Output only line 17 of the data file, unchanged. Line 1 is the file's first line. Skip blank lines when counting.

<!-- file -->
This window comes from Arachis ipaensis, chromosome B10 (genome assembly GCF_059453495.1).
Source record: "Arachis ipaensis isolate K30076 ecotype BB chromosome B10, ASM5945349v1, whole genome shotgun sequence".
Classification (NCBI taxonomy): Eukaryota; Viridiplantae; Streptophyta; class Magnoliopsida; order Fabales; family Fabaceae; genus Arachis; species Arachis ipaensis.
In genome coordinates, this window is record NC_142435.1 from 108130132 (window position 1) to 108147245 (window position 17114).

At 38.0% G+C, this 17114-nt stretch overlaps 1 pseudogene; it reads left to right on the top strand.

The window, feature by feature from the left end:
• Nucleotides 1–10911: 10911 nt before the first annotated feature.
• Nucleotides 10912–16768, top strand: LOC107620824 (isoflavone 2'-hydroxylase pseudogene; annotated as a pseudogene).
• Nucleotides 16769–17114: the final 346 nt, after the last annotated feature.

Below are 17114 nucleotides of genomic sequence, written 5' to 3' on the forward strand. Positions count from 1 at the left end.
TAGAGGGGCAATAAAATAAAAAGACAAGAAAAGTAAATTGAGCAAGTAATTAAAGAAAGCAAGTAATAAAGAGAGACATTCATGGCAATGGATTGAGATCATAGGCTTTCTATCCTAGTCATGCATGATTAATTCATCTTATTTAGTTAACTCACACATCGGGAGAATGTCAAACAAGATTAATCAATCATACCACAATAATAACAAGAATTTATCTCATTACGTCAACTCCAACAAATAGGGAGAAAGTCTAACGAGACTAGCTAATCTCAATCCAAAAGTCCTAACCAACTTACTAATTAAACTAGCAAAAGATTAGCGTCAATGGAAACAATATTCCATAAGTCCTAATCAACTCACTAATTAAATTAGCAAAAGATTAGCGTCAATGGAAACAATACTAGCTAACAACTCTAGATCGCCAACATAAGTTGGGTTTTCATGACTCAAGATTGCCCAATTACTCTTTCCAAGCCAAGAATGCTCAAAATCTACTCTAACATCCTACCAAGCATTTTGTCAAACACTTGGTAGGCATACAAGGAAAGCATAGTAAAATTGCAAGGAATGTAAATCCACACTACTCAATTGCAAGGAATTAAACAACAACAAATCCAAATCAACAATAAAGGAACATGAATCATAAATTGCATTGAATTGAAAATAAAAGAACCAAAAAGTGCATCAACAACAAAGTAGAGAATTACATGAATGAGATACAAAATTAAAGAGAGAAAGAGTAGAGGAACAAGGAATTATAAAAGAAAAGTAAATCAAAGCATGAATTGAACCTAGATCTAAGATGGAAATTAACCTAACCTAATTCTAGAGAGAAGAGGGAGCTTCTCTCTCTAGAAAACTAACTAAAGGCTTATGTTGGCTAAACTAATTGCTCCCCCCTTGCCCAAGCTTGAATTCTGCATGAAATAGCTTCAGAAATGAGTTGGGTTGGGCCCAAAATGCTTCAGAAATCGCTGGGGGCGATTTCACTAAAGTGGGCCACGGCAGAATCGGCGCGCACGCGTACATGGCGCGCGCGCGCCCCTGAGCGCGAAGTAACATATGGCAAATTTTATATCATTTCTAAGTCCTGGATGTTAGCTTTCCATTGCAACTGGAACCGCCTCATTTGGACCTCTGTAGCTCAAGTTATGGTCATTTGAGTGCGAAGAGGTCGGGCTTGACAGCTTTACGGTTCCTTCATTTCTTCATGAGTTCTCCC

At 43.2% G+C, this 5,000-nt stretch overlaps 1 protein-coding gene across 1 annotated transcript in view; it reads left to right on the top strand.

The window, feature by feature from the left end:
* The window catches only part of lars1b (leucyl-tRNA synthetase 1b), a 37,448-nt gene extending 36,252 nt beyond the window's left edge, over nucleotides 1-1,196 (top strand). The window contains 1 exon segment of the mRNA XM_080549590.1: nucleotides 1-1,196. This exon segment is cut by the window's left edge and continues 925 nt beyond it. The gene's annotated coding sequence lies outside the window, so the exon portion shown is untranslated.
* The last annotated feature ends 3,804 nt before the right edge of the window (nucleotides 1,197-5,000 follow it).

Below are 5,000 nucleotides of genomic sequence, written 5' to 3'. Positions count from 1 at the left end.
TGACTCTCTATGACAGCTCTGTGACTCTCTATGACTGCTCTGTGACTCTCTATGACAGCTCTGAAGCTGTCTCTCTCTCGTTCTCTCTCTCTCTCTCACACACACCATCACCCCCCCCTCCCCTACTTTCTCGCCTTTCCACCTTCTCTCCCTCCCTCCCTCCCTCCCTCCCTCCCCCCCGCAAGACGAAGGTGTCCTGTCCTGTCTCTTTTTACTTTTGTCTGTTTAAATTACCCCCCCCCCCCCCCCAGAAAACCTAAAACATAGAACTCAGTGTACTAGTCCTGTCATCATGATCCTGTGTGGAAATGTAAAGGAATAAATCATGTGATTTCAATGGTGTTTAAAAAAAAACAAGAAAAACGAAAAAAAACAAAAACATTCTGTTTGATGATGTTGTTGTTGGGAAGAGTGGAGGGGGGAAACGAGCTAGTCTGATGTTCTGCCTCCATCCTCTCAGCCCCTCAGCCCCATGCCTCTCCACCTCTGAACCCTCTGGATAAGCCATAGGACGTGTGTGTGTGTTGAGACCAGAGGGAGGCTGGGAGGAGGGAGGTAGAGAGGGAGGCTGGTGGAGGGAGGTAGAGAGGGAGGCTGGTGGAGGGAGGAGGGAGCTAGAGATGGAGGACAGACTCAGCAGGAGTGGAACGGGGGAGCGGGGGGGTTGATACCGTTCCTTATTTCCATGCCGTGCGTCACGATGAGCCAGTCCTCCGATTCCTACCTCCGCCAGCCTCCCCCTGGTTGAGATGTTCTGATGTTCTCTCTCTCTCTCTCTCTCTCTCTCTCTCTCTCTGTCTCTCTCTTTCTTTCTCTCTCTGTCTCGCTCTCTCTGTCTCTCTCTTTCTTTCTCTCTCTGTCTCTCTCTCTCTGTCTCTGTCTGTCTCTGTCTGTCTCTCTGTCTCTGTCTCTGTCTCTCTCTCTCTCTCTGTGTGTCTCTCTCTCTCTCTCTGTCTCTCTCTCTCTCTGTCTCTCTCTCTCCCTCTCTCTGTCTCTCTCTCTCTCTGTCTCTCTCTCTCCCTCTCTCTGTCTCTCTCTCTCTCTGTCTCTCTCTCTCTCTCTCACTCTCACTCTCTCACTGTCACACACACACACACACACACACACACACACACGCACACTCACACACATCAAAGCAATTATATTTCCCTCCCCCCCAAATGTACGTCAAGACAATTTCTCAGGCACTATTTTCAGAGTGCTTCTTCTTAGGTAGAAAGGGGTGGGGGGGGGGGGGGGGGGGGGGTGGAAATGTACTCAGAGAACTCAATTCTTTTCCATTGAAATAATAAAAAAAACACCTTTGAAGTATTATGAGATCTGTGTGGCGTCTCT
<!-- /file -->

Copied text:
TGACTCTCTATGACAGCTCTGTGACTCTCTATGACTGCTCTGTGACTCTCTATGACAGCTCTGAAGCTGTCTCTCTCTCGTTCTCTCTCTCTCTCTCACACACACCATCACCCCCCCCTCCCCTACTTTCTCGCCTTTCCACCTTCTCTCCCTCCCTCCCTCCCTCCCTCCCTCCCCCCCGCAAGACGAAGGTGTCCTGTCCTGTCTCTTTTTACTTTTGTCTGTTTAAATTACCCCCCCCCCCCCCCCAGAAAACCTAAAACATAGAACTCAGTGTACTAGTCCTGTCATCATGATCCTGTGTGGAAATGTAAAGGAATAAATCATGTGATTTCAATGGTGTTTAAAAAAAAACAAGAAAAACGAAAAAAAACAAAAACATTCTGTTTGATGATGTTGTTGTTGGGAAGAGTGGAGGGGGGAAACGAGCTAGTCTGATGTTCTGCCTCCATCCTCTCAGCCCCTCAGCCCCATGCCTCTCCACCTCTGAACCCTCTGGATAAGCCATAGGACGTGTGTGTGTGTTGAGACCAGAGGGAGGCTGGGAGGAGGGAGGTAGAGAGGGAGGCTGGTGGAGGGAGGTAGAGAGGGAGGCTGGTGGAGGGAGGAGGGAGCTAGAGATGGAGGACAGACTCAGCAGGAGTGGAACGGGGGAGCGGGGGGGTTGATACCGTTCCTTATTTCCATGCCGTGCGTCACGATGAGCCAGTCCTCCGATTCCTACCTCCGCCAGCCTCCCCCTGGTTGAGATGTTCTGATGTTCTCTCTCTCTCTCTCTCTCTCTCTCTCTCTCTCTGTCTCTCTCTTTCTTTCTCTCTCTGTCTCGCTCTCTCTGTCTCTCTCTTTCTTTCTCTCTCTGTCTCTCTCTCTCTGTCTCTGTCTGTCTCTGTCTGTCTCTCTGTCTCTGTCTCTGTCTCTCTCTCTCTCTCTGTGTGTCTCTCTCTCTCTCTCTGTCTCTCTCTCTCTCTGTCTCTCTCTCTCCCTCTCTCTGTCTCTCTCTCTCTCTGTCTCTCTCTCTCCCTCTCTCTGTCTCTCTCTCTCTCTGTCTCTCTCTCTCTCTCTCACTCTCACTCTCTCACTGTCACACACACACACACACACACACACACACACACGCACACTCACACACATCAAAGCAATTATATTTCCCTCCCCCCCAAATGTACGTCAAGACAATTTCTCAGGCACTATTTTCAGAGTGCTTCTTCTTAGGTAGAAAGGGGTGGGGGGGGGGGGGGGGGGGGGGTGGAAATGTACTCAGAGAACTCAATTCTTTTCCATTGAAATAATAAAAAAAACACCTTTGAAGTATTATGAGATCTGTGTGGCGTCTCT